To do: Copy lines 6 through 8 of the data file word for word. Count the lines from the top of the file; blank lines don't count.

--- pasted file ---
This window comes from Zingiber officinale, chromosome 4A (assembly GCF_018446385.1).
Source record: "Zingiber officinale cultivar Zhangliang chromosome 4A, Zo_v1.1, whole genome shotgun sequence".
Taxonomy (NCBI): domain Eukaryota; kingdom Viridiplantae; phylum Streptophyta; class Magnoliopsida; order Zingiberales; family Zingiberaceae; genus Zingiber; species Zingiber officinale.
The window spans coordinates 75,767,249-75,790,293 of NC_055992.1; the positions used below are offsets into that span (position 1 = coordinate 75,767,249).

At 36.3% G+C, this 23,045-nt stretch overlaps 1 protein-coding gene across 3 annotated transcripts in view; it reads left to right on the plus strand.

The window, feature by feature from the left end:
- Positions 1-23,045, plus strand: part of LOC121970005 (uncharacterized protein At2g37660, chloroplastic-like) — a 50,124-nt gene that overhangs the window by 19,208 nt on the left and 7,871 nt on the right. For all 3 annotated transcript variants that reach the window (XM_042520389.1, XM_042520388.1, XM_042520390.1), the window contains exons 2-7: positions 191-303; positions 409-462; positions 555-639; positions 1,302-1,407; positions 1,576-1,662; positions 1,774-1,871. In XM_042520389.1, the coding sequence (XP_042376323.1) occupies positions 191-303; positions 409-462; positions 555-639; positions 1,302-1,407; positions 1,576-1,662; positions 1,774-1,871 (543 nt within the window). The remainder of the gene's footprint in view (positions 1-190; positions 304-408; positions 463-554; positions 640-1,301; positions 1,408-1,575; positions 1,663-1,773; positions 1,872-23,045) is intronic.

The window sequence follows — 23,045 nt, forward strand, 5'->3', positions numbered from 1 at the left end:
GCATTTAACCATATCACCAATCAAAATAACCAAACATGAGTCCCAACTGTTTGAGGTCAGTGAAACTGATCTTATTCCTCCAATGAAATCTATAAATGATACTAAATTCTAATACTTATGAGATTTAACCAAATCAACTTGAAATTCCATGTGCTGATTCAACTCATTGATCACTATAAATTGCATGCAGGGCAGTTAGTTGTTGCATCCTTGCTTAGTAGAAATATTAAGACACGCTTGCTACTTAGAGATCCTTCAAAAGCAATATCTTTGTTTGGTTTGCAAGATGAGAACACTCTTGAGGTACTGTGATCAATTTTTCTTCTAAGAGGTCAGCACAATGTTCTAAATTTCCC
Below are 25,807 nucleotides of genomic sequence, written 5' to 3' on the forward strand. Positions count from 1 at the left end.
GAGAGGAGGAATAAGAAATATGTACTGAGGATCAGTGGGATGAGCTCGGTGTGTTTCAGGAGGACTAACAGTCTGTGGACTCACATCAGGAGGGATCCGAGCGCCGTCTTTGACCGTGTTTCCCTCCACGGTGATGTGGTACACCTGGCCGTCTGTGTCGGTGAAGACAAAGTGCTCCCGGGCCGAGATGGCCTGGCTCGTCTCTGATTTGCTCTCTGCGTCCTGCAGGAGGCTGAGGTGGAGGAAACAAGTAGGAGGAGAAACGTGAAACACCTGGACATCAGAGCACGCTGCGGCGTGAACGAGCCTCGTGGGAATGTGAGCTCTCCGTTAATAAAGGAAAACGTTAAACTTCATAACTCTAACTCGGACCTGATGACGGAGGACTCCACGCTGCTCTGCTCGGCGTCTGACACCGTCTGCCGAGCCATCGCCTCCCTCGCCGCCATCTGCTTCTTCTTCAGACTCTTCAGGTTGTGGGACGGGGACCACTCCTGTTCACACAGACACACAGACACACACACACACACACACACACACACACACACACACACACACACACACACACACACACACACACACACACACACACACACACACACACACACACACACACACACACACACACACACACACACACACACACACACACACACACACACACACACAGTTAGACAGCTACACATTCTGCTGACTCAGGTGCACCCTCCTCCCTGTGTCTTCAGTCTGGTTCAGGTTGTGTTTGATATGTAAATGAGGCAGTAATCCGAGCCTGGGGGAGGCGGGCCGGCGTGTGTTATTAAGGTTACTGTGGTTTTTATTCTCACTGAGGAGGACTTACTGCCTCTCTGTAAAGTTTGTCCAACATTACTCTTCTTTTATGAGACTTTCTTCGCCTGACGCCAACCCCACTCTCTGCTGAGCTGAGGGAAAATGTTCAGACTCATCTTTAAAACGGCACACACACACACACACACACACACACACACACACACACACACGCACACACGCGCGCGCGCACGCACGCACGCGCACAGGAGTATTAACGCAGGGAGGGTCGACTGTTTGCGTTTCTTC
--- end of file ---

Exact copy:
The window, feature by feature from the left end:
- Positions 1-23,045, plus strand: part of LOC121970005 (uncharacterized protein At2g37660, chloroplastic-like) — a 50,124-nt gene that overhangs the window by 19,208 nt on the left and 7,871 nt on the right. For all 3 annotated transcript variants that reach the window (XM_042520389.1, XM_042520388.1, XM_042520390.1), the window contains exons 2-7: positions 191-303; positions 409-462; positions 555-639; positions 1,302-1,407; positions 1,576-1,662; positions 1,774-1,871. In XM_042520389.1, the coding sequence (XP_042376323.1) occupies positions 191-303; positions 409-462; positions 555-639; positions 1,302-1,407; positions 1,576-1,662; positions 1,774-1,871 (543 nt within the window). The remainder of the gene's footprint in view (positions 1-190; positions 304-408; positions 463-554; positions 640-1,301; positions 1,408-1,575; positions 1,663-1,773; positions 1,872-23,045) is intronic.

The window sequence follows — 23,045 nt, forward strand, 5'->3', positions numbered from 1 at the left end: